Monday, 13 May 2013

Hunger by Michael Grant **Review**

This is the second book in the Gone series, so this review may contain spoilers for the first book. Read my review of Gone (book one) HERE.

Hunger by Michael Grant
Series: Gone #2
Pages: 586
Publisher: Egmont
Release date: 6th September 2010
Buy: Book Depository | Amazon UK | Amazon US | Waterstones

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Goodreads synopsis:
This is the second book in the Gone series. If you haven't read Gone, but intend to, don't read this synopsis or review, as it contains spoilers for the first book.

It's been three months since everyone under the age of fifteen became trapped in the bubble known as the FAYZ. Things have only gotten worse. Food is running out, and each day more kids are developing supernatural abilities. Soon tension rises between those with powers and those without, and when an unspeakable tragedy occurs, chaos erupts. It's the normals against the mutants, and the battle promises to turn bloody. But something more dangerous lurks. A sinister creature known as the Darkness has begun to call to the survivors in the FAYZ. It needs their powers to sustain its own. When the Darkness calls, someone will answer -- with deadly results.
I was so impressed by the first book in this series, Gone, that I knew I had to pick this book up straight away when I'd finished it. I'm so glad that I'd decided to continue with the series, because this was even better than book one.
The book begins three months after the end of Gone, and not a lot has changed - except the supply of food, which is dangerously close to running out, and kids are starting to starve. When we catch up with Sam and his friends, they are out, attempting to find food growing in various places in the FAYZ that is still okay to eat. They find a field of cabbages ripe for the picking. But things were never going to be as simple as just walking out and picking them.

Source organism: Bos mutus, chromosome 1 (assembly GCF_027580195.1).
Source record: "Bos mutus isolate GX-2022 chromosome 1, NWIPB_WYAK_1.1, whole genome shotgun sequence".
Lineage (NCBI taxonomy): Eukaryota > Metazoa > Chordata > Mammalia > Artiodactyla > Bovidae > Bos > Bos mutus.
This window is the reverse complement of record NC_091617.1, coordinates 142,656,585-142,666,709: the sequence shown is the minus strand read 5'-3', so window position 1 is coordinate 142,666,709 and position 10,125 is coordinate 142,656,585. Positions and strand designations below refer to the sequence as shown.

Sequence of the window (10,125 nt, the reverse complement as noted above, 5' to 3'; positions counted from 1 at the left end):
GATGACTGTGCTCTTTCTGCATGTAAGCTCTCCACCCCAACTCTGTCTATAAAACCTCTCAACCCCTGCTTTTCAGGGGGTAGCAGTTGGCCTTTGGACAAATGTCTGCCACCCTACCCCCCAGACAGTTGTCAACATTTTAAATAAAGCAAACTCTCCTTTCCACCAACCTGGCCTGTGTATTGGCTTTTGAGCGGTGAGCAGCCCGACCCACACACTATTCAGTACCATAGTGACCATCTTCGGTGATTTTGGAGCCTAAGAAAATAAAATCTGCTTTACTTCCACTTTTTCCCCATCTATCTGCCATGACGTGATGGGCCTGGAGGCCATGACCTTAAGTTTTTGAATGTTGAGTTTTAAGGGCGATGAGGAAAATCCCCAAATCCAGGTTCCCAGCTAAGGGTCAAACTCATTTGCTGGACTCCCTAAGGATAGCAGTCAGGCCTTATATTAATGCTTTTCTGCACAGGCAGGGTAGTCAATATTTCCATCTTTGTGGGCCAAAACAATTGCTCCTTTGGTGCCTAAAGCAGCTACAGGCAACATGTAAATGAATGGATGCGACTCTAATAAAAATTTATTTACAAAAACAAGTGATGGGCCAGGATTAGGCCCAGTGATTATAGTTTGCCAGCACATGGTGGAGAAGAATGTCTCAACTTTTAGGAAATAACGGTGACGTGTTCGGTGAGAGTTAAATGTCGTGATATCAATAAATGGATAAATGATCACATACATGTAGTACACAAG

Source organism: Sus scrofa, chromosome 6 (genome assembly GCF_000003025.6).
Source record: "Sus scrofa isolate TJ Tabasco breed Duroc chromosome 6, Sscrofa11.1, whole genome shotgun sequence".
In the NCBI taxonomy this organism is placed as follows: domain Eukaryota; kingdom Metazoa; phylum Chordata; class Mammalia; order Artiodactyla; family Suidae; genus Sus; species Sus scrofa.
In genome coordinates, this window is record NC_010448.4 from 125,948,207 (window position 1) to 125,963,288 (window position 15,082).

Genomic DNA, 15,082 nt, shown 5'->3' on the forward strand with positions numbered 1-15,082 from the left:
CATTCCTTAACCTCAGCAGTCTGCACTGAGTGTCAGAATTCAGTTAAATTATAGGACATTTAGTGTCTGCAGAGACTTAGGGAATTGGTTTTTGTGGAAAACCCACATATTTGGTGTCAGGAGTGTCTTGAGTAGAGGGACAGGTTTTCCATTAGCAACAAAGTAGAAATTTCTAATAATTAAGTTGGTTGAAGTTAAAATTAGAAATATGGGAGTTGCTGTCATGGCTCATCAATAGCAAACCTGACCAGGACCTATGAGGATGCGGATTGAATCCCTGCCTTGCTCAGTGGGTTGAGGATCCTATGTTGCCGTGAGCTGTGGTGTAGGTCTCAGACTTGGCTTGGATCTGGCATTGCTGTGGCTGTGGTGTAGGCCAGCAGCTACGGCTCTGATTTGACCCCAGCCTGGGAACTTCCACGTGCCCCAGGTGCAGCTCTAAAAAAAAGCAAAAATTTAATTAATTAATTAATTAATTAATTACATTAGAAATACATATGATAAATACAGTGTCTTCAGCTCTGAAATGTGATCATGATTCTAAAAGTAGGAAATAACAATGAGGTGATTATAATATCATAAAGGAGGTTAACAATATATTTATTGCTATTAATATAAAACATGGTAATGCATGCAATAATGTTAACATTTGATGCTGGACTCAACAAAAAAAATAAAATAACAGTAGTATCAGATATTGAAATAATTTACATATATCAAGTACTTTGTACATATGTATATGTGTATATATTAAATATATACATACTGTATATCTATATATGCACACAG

The Coyotes and the Seagulls were not the only animals to have mutated along with some of the kids, evolving in strange and unexplainable ways - so are the worms. They have become territorial eating machines, and they will not let the kids get their hands on the cabbages. They've sprouted razor sharp teeth and an improbable sense of sight. E.Z., a kid we haven't met before, pays the price for this new discovery.
This is how Hunger begins, and it soon gets a whole lot worse.
I really enjoyed how the book started - straight into the action, and into the heart of the biggest problem the kids are currently faced with - hunger. The kids are starving, and they're looking for someone to blame - and because he's in charge, that someone is Sam. I honestly don't know how he managed to cope as well as he did throughout this instalment of the series - he was under some serious stress even at the beginning, and problems were just about to start piling up and getting out of control. I really felt for him, and I know I definitely couldn't have done what he did, if I found myself in that situation!

The story is alarmingly similar for Caine, and the other kids up at Coates (except we don't feel sorry for them, because they're the bad guys - boo!). They are nearly out of food, and have problems of their own to deal with. After being pretty much defeated by Sam in the battle at the plaza at the end of the first book, Caine goes missing, wandering off into the desert with Pack Leader - the head Coyote - and doesn't return for several days. When he finally reappears, he is dehydrated, and apparently mad - having nightmares, hallucinating, and destroying things (and people) with his powers in his madness. This has gone on for the three months that separate Gone and Hunger, but now Caine is starting to return to his senses - but his mind is still not entirely his own. The creature, the monster - the Darkness - that lurks in the mineshaft in the abandoned town has found a way into his head, and it seems to have sinister plans to use him for its own evil will.